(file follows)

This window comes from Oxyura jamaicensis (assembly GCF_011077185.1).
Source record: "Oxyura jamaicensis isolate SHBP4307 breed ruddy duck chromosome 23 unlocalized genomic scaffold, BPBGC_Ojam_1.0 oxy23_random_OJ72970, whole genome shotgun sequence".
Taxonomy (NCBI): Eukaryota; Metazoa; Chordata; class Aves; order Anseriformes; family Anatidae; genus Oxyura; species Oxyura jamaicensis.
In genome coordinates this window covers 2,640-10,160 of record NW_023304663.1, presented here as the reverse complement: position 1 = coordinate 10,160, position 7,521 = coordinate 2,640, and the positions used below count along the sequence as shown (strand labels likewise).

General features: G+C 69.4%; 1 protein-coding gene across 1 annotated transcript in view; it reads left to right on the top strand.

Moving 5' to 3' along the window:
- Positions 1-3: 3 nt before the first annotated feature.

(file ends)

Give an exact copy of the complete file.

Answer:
This window comes from Oxyura jamaicensis (assembly GCF_011077185.1).
Source record: "Oxyura jamaicensis isolate SHBP4307 breed ruddy duck chromosome 23 unlocalized genomic scaffold, BPBGC_Ojam_1.0 oxy23_random_OJ72970, whole genome shotgun sequence".
Taxonomy (NCBI): Eukaryota; Metazoa; Chordata; class Aves; order Anseriformes; family Anatidae; genus Oxyura; species Oxyura jamaicensis.
In genome coordinates this window covers 2,640-10,160 of record NW_023304663.1, presented here as the reverse complement: position 1 = coordinate 10,160, position 7,521 = coordinate 2,640, and the positions used below count along the sequence as shown (strand labels likewise).

General features: G+C 69.4%; 1 protein-coding gene across 1 annotated transcript in view; it reads left to right on the top strand.

Moving 5' to 3' along the window:
- Positions 1-3: 3 nt before the first annotated feature.